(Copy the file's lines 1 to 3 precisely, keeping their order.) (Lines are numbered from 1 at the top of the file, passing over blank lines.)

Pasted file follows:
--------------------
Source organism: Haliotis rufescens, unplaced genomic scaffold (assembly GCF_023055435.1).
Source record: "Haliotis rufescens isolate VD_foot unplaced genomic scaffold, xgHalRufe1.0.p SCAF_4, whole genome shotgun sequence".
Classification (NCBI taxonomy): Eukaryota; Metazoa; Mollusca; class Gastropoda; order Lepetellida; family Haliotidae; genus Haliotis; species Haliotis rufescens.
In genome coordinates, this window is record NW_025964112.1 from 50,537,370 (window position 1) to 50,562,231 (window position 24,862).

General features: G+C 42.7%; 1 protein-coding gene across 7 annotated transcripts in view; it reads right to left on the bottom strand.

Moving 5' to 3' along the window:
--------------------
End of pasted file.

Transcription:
Source organism: Haliotis rufescens, unplaced genomic scaffold (assembly GCF_023055435.1).
Source record: "Haliotis rufescens isolate VD_foot unplaced genomic scaffold, xgHalRufe1.0.p SCAF_4, whole genome shotgun sequence".
Classification (NCBI taxonomy): Eukaryota; Metazoa; Mollusca; class Gastropoda; order Lepetellida; family Haliotidae; genus Haliotis; species Haliotis rufescens.